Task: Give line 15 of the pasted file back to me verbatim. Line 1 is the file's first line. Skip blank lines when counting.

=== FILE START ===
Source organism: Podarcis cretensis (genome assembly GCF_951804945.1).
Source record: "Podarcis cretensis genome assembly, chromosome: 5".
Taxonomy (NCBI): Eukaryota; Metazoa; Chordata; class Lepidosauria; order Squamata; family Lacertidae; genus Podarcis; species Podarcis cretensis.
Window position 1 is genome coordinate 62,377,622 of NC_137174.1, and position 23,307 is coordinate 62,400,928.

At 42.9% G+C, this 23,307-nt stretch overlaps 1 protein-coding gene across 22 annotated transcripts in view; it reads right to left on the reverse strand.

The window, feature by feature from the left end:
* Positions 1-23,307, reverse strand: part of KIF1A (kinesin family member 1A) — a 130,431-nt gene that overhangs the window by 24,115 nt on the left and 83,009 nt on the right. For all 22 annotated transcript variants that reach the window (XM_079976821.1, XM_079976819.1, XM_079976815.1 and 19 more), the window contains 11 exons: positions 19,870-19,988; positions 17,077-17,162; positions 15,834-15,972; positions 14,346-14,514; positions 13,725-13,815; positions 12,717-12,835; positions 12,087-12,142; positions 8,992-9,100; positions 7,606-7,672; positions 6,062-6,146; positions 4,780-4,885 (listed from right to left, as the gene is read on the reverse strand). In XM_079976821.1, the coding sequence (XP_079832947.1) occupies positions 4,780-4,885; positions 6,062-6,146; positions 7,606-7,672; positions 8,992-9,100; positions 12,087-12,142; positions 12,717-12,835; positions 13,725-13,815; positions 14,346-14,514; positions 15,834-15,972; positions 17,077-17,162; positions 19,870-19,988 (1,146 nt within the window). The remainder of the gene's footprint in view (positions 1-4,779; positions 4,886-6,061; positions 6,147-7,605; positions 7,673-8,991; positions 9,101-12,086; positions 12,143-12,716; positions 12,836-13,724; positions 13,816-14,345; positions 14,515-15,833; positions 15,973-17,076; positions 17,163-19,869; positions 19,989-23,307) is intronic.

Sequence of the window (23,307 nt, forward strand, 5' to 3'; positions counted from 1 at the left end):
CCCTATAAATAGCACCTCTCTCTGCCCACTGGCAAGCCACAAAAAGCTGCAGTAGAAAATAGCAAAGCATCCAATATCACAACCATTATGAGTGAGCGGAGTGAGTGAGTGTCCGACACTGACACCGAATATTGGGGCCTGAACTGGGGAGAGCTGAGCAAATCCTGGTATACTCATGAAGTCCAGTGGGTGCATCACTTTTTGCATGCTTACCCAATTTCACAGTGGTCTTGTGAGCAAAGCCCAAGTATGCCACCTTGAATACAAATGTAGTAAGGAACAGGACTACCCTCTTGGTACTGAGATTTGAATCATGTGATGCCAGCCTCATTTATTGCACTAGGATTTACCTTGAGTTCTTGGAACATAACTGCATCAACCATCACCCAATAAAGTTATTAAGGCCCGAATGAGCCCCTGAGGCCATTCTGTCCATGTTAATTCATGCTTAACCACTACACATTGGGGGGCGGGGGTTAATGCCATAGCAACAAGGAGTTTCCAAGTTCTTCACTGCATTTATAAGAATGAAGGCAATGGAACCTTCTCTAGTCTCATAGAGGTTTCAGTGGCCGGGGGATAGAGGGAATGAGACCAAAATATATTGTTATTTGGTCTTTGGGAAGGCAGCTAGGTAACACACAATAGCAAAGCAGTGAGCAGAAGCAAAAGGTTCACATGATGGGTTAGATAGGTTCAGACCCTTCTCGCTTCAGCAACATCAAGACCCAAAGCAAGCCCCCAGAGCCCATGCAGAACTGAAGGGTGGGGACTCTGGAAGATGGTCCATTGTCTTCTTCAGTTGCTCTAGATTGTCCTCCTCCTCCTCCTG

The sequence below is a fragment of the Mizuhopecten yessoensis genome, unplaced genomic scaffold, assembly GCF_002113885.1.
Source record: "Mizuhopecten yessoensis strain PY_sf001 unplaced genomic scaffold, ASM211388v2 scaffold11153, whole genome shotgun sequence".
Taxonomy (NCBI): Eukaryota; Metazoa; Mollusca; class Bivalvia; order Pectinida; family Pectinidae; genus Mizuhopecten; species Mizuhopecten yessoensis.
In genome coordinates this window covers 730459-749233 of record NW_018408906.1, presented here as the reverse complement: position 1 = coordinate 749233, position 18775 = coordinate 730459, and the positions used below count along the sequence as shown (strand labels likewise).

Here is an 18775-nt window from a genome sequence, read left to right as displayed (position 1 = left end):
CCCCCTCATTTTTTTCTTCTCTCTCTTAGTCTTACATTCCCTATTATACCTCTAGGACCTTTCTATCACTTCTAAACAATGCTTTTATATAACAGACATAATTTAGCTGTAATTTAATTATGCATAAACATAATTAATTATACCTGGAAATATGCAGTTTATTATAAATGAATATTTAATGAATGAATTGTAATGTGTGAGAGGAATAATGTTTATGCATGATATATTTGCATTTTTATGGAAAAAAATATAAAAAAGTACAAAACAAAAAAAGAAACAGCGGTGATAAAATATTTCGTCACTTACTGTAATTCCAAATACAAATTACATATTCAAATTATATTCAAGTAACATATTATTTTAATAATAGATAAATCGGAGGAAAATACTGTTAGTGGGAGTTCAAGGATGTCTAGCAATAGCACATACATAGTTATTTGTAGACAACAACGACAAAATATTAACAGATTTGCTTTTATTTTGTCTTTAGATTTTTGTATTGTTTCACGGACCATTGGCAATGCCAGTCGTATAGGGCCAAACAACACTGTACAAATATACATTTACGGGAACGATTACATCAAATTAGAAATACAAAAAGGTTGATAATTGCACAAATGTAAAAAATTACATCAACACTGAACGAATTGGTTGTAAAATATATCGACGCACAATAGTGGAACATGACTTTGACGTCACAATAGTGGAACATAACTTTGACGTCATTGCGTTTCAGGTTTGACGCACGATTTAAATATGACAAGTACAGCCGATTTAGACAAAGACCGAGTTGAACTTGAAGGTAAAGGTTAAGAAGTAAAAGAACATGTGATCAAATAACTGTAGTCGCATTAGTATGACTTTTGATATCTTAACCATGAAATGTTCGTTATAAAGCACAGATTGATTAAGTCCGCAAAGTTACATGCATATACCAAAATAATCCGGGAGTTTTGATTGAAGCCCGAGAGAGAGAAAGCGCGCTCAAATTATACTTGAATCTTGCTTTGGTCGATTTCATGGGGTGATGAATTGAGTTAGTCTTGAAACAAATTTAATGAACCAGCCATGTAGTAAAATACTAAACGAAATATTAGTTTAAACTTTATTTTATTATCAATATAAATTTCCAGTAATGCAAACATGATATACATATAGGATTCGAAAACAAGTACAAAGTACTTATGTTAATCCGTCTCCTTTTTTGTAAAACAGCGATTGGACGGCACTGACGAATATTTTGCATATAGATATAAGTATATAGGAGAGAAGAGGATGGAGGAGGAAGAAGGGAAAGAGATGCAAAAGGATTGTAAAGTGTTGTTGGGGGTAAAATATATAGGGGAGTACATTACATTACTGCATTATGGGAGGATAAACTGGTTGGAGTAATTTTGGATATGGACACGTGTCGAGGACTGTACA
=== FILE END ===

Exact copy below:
CCCCCTCATTTTTTTCTTCTCTCTCTTAGTCTTACATTCCCTATTATACCTCTAGGACCTTTCTATCACTTCTAAACAATGCTTTTATATAACAGACATAATTTAGCTGTAATTTAATTATGCATAAACATAATTAATTATACCTGGAAATATGCAGTTTATTATAAATGAATATTTAATGAATGAATTGTAATGTGTGAGAGGAATAATGTTTATGCATGATATATTTGCATTTTTATGGAAAAAAATATAAAAAAGTACAAAACAAAAAAAGAAACAGCGGTGATAAAATATTTCGTCACTTACTGTAATTCCAAATACAAATTACATATTCAAATTATATTCAAGTAACATATTATTTTAATAATAGATAAATCGGAGGAAAATACTGTTAGTGGGAGTTCAAGGATGTCTAGCAATAGCACATACATAGTTATTTGTAGACAACAACGACAAAATATTAACAGATTTGCTTTTATTTTGTCTTTAGATTTTTGTATTGTTTCACGGACCATTGGCAATGCCAGTCGTATAGGGCCAAACAACACTGTACAAATATACATTTACGGGAACGATTACATCAAATTAGAAATACAAAAAGGTTGATAATTGCACAAATGTAAAAAATTACATCAACACTGAACGAATTGGTTGTAAAATATATCGACGCACAATAGTGGAACATGACTTTGACGTCACAATAGTGGAACATAACTTTGACGTCATTGCGTTTCAGGTTTGACGCACGATTTAAATATGACAAGTACAGCCGATTTAGACAAAGACCGAGTTGAACTTGAAGGTAAAGGTTAAGAAGTAAAAGAACATGTGATCAAATAACTGTAGTCGCATTAGTATGACTTTTGATATCTTAACCATGAAATGTTCGTTATAAAGCACAGATTGATTAAGTCCGCAAAGTTACATGCATATACCAAAATAATCCGGGAGTTTTGATTGAAGCCCGAGAGAGAGAAAGCGCGCTCAAATTATACTTGAATCTTGCTTTGGTCGATTTCATGGGGTGATGAATTGAGTTAGTCTTGAAACAAATTTAATGAACCAGCCATGTAGTAAAATACTAAACGAAATATTAGTTTAAACTTTATTTTATTATCAATATAAATTTCCAGTAATGCAAACATGATATACATATAGGATTCGAAAACAAGTACAAAGTACTTATGTTAATCCGTCTCCTTTTTTGTAAAACAGCGATTGGACGGCACTGACGAATATTTTGCATATAGATATAAGTATATAGGAGAGAAGAGGATGGAGGAGGAAGAAGGGAAAGAGATGCAAAAGGATTGTAAAGTGTTGTTGGGGGTAAAATATATAGGGGAGTACATTACATTACTGCATTATGGGAGGATAAACTGGTTGGAGTAATTTTGGATATGGACACGTGTCGAGGACTGTACA